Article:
Acting CFPB Director to Congress: Reduce my powers

Mulvaney reports to Congress that the CFPB is "far too powerful."

Most agency heads don’t tell Congress that their agencies are far too powerful.

But then, there’s Mick Mulvaney, acting director of the CFPB. He has said that he has no intention of dismantling the agency, although many of his moves may contradict that statement.

And in issuing the CFPB’s semi-annual report to Congress, dated Fall 2017 but released Monday, Mulvaney, asks Congress to rein in his agency, which he contends was given far too much power in the Dodd-Frank Act.

“As has been evident since the enactment of the Dodd-Frank Act, the Bureau is far too powerful, and with precious little oversight of its activities,” he said, in the report.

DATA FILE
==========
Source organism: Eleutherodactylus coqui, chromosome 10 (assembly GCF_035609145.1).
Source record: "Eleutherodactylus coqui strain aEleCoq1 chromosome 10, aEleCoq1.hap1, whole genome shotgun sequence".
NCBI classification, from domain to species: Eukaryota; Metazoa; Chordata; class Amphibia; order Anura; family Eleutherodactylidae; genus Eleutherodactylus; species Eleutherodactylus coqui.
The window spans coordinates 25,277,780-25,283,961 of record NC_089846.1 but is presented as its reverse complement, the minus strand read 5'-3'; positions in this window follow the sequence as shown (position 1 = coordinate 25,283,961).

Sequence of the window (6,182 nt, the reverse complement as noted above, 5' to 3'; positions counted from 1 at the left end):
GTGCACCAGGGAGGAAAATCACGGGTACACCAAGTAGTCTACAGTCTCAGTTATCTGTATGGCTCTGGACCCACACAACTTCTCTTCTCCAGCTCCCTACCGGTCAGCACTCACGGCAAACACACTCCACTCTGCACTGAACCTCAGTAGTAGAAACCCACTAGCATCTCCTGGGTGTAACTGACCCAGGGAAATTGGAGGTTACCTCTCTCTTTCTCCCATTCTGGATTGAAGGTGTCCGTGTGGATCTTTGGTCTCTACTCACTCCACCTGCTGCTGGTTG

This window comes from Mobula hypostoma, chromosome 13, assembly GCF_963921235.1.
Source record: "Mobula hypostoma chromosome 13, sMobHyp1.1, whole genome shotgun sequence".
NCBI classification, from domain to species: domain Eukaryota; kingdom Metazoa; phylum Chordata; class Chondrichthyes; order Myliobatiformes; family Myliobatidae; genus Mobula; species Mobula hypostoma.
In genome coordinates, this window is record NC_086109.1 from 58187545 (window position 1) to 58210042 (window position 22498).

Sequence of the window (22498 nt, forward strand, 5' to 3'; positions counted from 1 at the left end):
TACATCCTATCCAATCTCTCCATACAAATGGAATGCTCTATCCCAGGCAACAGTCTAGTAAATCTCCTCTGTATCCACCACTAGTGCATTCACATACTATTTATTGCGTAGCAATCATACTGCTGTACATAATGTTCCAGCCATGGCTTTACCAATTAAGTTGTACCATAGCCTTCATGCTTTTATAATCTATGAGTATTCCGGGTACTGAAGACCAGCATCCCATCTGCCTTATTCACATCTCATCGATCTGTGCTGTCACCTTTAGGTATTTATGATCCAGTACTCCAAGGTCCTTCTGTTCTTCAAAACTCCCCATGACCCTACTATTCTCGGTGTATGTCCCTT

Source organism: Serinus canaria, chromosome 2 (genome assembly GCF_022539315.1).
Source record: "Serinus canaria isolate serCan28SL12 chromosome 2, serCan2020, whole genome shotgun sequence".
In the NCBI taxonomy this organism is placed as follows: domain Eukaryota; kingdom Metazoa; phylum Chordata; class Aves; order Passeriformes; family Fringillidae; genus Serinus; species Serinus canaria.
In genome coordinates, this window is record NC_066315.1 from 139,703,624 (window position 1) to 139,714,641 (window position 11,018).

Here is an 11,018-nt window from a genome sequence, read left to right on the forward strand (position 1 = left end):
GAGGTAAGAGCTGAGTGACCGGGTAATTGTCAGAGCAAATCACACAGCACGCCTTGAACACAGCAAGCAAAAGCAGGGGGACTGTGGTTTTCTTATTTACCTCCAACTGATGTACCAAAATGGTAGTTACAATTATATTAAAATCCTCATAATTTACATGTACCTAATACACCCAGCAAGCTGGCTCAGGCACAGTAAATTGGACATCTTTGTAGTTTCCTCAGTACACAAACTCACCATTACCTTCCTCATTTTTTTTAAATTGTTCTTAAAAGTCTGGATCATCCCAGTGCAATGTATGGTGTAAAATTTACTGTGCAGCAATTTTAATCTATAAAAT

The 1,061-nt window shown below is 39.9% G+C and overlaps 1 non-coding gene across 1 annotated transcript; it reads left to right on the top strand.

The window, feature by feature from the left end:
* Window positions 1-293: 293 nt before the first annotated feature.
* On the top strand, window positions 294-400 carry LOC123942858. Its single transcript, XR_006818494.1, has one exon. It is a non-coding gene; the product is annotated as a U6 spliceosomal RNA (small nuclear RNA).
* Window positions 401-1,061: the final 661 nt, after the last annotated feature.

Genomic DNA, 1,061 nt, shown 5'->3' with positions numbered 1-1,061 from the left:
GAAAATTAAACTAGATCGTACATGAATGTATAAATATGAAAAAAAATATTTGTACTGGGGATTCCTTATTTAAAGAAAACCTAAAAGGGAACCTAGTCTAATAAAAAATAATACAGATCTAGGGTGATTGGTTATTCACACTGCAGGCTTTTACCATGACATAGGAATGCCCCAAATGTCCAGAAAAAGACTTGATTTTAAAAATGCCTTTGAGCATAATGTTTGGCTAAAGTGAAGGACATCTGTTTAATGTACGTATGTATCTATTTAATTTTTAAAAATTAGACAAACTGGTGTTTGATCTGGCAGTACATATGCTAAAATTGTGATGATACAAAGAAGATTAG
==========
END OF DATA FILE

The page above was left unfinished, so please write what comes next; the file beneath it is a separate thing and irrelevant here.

He said that according to Dodd-Frank, the agency director is a “one-man” legislature  who serves in three roles: he writes binding rules, serves as an executive and then as an appellate judge “presiding over the Bureau’s in-house court-like adjudications.”

 

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